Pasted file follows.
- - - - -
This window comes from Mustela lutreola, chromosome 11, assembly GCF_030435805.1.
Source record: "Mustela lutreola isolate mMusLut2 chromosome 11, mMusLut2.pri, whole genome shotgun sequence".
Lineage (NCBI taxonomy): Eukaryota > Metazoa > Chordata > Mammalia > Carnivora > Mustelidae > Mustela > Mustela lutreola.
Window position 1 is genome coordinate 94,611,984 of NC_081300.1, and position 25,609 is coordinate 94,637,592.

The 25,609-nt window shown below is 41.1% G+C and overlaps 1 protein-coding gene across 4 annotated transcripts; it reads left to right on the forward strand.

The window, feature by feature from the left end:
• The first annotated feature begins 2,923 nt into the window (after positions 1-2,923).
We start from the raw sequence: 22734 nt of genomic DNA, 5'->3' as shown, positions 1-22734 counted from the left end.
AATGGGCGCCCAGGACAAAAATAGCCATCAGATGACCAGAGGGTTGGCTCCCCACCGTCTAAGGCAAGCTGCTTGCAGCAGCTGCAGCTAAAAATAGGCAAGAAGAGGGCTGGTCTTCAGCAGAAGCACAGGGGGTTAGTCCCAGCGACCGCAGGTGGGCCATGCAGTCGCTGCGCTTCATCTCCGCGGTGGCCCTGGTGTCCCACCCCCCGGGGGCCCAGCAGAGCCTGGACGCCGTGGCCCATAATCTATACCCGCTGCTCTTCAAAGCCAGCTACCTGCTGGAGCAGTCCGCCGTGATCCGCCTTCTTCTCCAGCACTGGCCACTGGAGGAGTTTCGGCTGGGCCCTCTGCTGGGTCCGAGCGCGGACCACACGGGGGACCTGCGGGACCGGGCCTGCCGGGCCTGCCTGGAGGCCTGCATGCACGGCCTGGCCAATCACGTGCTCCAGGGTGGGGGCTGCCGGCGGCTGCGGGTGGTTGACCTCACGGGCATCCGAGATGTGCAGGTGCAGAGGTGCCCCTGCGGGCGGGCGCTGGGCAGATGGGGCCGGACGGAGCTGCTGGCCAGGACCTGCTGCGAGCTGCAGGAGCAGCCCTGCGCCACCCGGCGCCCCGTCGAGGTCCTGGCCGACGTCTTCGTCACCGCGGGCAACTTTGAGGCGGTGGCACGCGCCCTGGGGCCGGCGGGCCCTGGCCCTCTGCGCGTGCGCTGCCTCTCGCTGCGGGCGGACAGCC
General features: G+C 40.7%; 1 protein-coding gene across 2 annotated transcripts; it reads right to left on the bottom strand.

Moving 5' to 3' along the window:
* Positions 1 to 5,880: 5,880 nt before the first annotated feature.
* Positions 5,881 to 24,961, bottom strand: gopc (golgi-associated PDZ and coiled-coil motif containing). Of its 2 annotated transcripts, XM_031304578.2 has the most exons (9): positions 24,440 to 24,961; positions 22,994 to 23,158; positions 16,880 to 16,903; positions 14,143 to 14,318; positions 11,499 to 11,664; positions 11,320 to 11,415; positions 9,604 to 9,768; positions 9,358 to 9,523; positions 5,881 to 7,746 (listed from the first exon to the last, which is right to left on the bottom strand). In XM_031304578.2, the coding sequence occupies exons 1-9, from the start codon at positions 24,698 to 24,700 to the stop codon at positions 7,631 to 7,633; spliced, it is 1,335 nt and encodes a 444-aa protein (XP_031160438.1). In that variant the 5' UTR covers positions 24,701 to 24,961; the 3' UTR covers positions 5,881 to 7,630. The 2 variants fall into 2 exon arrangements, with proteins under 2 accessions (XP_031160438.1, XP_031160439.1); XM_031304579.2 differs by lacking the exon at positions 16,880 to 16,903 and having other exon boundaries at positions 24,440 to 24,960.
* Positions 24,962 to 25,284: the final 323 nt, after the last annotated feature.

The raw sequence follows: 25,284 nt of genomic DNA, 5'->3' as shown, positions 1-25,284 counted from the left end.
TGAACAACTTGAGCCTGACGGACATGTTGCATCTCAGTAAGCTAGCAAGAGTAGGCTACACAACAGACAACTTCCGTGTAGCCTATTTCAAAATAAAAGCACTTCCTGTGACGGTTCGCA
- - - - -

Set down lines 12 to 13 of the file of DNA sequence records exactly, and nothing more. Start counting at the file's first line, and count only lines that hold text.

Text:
* Positions 1 to 5,880: 5,880 nt before the first annotated feature.
* Positions 5,881 to 24,961, bottom strand: gopc (golgi-associated PDZ and coiled-coil motif containing). Of its 2 annotated transcripts, XM_031304578.2 has the most exons (9): positions 24,440 to 24,961; positions 22,994 to 23,158; positions 16,880 to 16,903; positions 14,143 to 14,318; positions 11,499 to 11,664; positions 11,320 to 11,415; positions 9,604 to 9,768; positions 9,358 to 9,523; positions 5,881 to 7,746 (listed from the first exon to the last, which is right to left on the bottom strand). In XM_031304578.2, the coding sequence occupies exons 1-9, from the start codon at positions 24,698 to 24,700 to the stop codon at positions 7,631 to 7,633; spliced, it is 1,335 nt and encodes a 444-aa protein (XP_031160438.1). In that variant the 5' UTR covers positions 24,701 to 24,961; the 3' UTR covers positions 5,881 to 7,630. The 2 variants fall into 2 exon arrangements, with proteins under 2 accessions (XP_031160438.1, XP_031160439.1); XM_031304579.2 differs by lacking the exon at positions 16,880 to 16,903 and having other exon boundaries at positions 24,440 to 24,960.